Picture this: a reality show featuring four teams of filmmakers, each making an 8- to 10-minute short film on a specific theme within the DOUGLAS, Autograph Collection in Vancouver. The teams arrived at the hotel empty-handed, without a single piece of equipment, and had to manage a small budget provided by Marriott to rent gear, actors, and editing equipment to complete their task within 48 hours. Each team was given a designated area of the hotel to film their movie, which is centered around a given theme. The rooms included an art gallery, a loft, a board room and a den complete with bar.

Thinking outside the ballroom: The Loft at the DOUGLAS was one of the settings for the films.

Thinking outside the ballroom: The Loft at the DOUGLAS was one of the settings for the films.

“We're encouraging meeting planners to think outside the ballroom,” said Ballard.

Once the short films were completed, three industry judges evaluated the films and chose an overall winner, that was announced at an awards ceremony literally hours later: 8 p.m. on March 17th at the DOUGLAS.

The winning team received an Independent Filmmakers’ Production Package of gear, including a camera, lens, and tripod, an audio recording package, and a lighting kit, as well as distribution of their short on the hotel’s independent film channel and Marriott’s Convention and Resort Network Show page.

There were some interesting quirks to the Challenge — each team had to include a bottle of maple syrup and the name, “Amy Ballard,” in their film, plus use the phrase, “This place has great space.”

A reality show about the Challenge

Then the organizers came up with the idea of a Marriott film team to film the filmmakers. This reality show film would document the teams from beginning to end, and be used by Marriott Convention Network and the DOUGLAS to show just what Marriott hotels can do with their hotel spaces.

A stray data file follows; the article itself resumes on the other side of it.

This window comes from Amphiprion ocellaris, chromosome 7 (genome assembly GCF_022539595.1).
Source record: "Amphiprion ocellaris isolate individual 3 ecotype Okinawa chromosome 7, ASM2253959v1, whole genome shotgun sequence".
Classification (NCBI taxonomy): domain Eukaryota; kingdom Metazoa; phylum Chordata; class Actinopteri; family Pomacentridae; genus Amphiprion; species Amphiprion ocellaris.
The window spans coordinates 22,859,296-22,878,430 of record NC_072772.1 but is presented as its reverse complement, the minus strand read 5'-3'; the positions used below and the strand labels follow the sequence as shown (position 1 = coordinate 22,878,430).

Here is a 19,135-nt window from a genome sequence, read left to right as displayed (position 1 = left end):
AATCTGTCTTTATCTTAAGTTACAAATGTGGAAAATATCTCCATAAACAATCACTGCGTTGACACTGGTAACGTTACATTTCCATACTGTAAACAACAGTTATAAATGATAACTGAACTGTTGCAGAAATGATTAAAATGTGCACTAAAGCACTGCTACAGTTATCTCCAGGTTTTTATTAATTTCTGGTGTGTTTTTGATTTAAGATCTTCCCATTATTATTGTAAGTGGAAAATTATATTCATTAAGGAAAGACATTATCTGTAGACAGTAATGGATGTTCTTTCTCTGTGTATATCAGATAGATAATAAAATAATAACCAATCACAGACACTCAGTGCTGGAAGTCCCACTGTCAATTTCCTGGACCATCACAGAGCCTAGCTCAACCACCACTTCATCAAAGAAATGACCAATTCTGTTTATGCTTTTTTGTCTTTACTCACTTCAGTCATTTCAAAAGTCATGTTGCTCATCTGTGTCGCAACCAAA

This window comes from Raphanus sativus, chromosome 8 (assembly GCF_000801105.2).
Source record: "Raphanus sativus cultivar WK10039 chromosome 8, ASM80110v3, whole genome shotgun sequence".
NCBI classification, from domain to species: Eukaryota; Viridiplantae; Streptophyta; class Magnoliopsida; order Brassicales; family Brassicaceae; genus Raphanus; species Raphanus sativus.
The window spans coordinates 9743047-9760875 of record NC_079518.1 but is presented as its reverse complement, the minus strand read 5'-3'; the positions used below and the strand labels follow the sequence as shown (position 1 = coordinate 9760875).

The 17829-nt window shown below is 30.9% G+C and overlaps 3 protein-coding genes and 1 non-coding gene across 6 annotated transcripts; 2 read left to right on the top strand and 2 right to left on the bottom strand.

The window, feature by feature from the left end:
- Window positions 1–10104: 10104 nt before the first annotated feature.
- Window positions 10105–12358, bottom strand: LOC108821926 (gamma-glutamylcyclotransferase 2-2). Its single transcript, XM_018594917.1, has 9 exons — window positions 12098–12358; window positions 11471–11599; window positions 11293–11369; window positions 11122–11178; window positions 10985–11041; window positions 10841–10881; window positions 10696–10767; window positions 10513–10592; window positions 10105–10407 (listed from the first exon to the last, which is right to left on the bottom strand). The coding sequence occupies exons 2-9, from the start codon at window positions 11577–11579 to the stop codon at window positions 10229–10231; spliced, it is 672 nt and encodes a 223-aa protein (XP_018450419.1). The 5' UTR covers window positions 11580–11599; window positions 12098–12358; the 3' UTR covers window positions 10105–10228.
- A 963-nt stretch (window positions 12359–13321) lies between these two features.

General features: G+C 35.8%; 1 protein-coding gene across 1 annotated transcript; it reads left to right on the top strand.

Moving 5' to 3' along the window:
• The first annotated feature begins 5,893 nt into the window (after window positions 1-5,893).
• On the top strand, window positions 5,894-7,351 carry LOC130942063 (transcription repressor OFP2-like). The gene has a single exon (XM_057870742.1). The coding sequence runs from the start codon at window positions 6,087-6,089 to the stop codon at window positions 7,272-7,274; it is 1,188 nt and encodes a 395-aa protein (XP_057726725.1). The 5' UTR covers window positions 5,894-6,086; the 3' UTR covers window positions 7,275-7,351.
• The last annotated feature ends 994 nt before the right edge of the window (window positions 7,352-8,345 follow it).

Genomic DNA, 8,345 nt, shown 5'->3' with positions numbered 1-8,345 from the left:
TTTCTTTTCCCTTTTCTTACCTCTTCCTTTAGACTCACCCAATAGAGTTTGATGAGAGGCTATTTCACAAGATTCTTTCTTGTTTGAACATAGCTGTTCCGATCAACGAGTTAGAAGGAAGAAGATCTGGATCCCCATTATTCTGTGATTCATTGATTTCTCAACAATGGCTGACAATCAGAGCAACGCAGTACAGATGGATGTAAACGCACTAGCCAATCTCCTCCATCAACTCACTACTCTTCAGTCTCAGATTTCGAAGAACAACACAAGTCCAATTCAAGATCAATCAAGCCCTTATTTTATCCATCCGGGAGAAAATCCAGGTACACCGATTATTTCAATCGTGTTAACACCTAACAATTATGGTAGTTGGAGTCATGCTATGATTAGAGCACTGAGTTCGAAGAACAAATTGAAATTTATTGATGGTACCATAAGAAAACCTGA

Jeff Krapf.

Jeff Krapf.

Dallas was executive producer of the Film Challenge, and television personality Jeff Krapf was the host. Amy Popper, Marriott's CRN's senior marketing manager, called on two other CRN group hotel people for assistance — Amy Campbell, director of public relations at the JW Marriott Los Angeles LA Live, and Tracy Tirrell, destination sales executive at the JW Marriott Marco Island Beach Resort.

What a weekend!  CLN was privileged to follow the Marriott film team around as they filmed the four teams mid-project — after they had chosen their equipment, written the script, chosen the cast members, done the filming and were ready to start a gruelling night of editing to meet a 6 a.m. deadline…

On Sunday night, Marriott had an Awards Gala, hosted by Krapf, presenting awards that included Best Writer, Best Director, Best Producer, Best DP, Best Editor and Best Actor. Three of the teams were from Vancouver and one was from L.A. The winning team, Team Cinemaroll, won both Best Actor (Kevin McLeod) and Best Picture for their short film, titled Nut Job. 

Ashley Mendoza, producer for the winning team.

Ashley Mendoza, producer for the winning team.

“In order to create a good story, we got to be challenged emotionally, physically and mentally,” said Ashley Mendoza, producer for the winning team. “It was the first time we had worked all together — I had never met the other members of the team before. I'm so happy we did a comedy — at one point we decided, 'Let's lighten up and have some fun with the film.'

“It was an amazing opportunity that brings us to the next level. It's great that Marriott supports local filmmakers. I've never been in a 48-hour film festival before.”

Asked if she'd do it again, Mendoza's answer was a resouding, “Yes!”

“… Just not tomorrow or next week!”